Inflation 2015 rising to 10%

Indian grapes to Russia, not to EU

The Russian government is working on stricter rules for foreign parties wanting to purchase farmland. Investors from Turkey and China would be particularly interested in the land, which the government now tries to discourage. For next year, the Kremlin expects price increases of up to 10%. And with the upcoming holidays, Russian media took stock of prices of a number of exotics. Indian exporters see demand for grapes in Russia increase due to the closed borders. Seeing how European demand early in the season turns out lower, India can fully focus on regional markets. And a USDA report shows the development of agriculture in Uzbekistan. Acreages and volumes have increased significantly over the past ten years, and this growth is expected to continue.



Early Indian grapes for Russia
Grape exporters from India are focusing on Russia. Now that European, American and Australian grapes cannot enter Russia, Indian exporters see demand go up. The season has started well for the exporters. On the other hand, India sees demand from Europe shift toward later in the season, when quality and volumes are better. Because of this, Indian exporters can focus on markets in nearby countries at the start of the season. In addition to Russia, demand in a number of Southeast Asian countries has also gone up.

Russian land for Russians
The government in Moscow has drafted strict requirements for the purchase of farmland by foreign parties or Russian companies in foreign hands. Government and parliament agree on this, and are working on the new rules. According to parliament, foreign parties have 5 million ha of Russian farmland in their possession. Mainly investors from Turkey and China are investing in farmland. Turkish investors have reportedly purchased up to 800,000 ha of farmland in 2010. Chinese investors are more interested in farmland in the east. There are also opponents of the measures. They point out that foreign companies are among the most successful agricultural companies.

Inspection discloses figures
The Russian phytosanitary inspection has disclosed figures on inspections and the number of refused shipments. According to the service, 5% of shipments at the Belarusian border did not meet the requirements. Since the service set up checkpoints in the Smolensk and Bryansk regions, 6760 shipments (120,000 tonnes) were inspected at these points. Of those, 350 shipments did not meet the requirements. With over half of the refused shipments, the certificate was missing.

Price increases of up to 10% expected
The Russian Ministry of Economic Development expects prices for food to go up by 9.5-10%. According to the ministry, the boycott is responsible for 2.5% of price increases. The decreasing value of the rouble would account for price increases of 4%. Rosstat, the Russian statistics service, calculated that prices went up by 8.5% this year. In November, prices increased by 1.3% on average. Fruit and vegetables got 8.7% more expensive.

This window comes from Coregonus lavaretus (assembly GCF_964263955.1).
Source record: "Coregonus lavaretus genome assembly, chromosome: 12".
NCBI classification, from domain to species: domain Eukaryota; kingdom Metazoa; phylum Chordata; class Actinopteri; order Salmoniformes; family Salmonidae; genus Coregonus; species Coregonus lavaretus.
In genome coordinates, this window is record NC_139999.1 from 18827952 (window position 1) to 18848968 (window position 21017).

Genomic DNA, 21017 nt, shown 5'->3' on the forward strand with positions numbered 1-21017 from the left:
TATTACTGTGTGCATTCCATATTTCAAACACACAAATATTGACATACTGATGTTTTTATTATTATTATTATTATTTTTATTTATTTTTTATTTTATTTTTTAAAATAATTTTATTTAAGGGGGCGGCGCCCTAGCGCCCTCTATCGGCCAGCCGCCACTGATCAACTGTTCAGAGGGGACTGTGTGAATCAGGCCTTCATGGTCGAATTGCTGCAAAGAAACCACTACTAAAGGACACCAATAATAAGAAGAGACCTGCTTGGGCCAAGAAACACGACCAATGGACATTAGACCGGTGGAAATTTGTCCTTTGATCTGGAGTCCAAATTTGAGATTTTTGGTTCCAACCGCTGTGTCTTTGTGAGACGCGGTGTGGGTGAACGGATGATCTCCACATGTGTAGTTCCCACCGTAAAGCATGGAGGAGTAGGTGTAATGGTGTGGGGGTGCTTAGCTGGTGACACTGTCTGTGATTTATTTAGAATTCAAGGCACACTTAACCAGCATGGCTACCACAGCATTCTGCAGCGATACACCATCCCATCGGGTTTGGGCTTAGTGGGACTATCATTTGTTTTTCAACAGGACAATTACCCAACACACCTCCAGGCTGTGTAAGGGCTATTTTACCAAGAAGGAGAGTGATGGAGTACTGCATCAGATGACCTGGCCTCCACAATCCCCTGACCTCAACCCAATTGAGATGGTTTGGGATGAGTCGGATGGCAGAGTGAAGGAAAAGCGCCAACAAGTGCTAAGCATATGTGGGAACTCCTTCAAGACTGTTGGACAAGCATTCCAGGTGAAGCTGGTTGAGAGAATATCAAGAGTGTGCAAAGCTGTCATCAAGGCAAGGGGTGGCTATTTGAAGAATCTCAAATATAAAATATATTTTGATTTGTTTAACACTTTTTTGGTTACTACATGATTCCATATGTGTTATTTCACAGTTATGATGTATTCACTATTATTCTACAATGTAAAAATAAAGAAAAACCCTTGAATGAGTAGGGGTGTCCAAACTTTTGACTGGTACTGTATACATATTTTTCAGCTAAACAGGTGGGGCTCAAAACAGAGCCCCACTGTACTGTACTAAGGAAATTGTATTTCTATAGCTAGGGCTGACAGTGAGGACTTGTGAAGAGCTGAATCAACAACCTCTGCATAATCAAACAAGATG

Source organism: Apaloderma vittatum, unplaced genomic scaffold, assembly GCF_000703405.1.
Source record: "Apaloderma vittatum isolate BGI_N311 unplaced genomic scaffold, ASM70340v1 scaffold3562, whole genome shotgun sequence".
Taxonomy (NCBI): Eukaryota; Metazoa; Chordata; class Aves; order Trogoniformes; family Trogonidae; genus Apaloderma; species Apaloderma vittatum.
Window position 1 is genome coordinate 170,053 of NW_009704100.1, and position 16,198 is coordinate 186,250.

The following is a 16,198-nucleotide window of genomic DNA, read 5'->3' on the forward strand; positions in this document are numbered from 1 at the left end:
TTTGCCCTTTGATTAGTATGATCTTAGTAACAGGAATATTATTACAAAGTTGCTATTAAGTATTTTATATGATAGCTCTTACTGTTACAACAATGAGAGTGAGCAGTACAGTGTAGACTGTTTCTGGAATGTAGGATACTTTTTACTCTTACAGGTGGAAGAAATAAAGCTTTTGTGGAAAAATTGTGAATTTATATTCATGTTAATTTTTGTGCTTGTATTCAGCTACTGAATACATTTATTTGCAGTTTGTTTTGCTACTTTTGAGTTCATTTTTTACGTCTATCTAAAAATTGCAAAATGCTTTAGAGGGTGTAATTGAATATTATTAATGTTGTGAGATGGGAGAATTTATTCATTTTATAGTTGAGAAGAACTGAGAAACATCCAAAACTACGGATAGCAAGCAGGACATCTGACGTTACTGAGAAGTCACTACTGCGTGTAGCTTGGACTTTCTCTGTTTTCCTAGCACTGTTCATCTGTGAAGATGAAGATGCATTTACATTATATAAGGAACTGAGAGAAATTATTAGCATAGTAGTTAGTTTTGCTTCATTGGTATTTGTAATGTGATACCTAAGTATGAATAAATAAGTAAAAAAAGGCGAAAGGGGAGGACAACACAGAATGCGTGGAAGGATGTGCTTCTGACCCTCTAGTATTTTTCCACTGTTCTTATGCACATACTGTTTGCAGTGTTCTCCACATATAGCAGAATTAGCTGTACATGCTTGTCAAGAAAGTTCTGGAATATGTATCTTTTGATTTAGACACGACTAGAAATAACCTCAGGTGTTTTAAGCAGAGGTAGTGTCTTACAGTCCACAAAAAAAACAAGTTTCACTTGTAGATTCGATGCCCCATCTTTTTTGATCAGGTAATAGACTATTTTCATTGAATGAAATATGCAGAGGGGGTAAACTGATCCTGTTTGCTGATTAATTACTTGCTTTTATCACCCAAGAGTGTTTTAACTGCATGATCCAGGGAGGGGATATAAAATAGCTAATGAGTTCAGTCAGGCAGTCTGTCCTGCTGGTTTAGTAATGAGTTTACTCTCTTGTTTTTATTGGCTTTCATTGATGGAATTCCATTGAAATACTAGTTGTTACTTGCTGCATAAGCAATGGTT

Cultivation and export Uzbekistan increasing
Uzbekistan is one of the countries that seem to benefit since the start of the boycott. The Central Asian country has seen enormous growth in the past years. Acreages and volumes increased significantly. According to USDA figures, the total acreage has increased by a factor 1.2 in the past 10 years. Volume-wise, the organization reports a growth of 97.9%. According to estimates for this year, 2.47 million tonnes of fruit and 11.28 million tonnes of vegetables were harvested. According to experts, these figures will be 2.3 times larger in 2020. There are also challenges. After the harvest in particular, a lot still goes wrong. There's a lot of loss due to damages during harvest, insufficient hygiene demands and inadequate storage capacity. 
Before 2016, export of agricultural products has to increase to 500,000 tonnes. Russia and Kazakhstan are two main export markets. In September, the country exported 400 million dollars' worth of fresh produce to Russia.

Omsk and China partnering
A delegation from China visited the Russian region of Omsk to discuss trade. The Chinese are willing to supply agricultural products and fruit and vegetables, in return for malting barley and dairy products. Customs in the Omsk region say the number of attempts to import banned fresh produce increased with the upcoming holidays. At the border with Kazakhstan, several shipments were intercepted, of which the certificates weren't in order.

Chinese fresh produce export increased
Chinese export of fruit and vegetables increased this year. During the first eleven months of the year, China exported 27.2% more, a volume of 318,000 tonnes. Money-wise, the export amounted to 135 million dollars, 19.4% more than in the same period last year.

Exotics popular in Russia
Just like in Europe, exotics are in demand around the holidays in Russia as well. Russian media visited a supermarket, taking stock of a number of available products and prices. A Tamarillo sells for about 1.40 Euro apiece, Rambutan costs around 1.60 Euro per 100 grammes, Lychees cost over 1.70 Euro per 100 grammes. The Kiva costs a lot more, at 254 roubles (3.70 Euro) each, just like the Feijoa. This exotic fruit sells for 2069 roubles, which is a little over 30 Euro.

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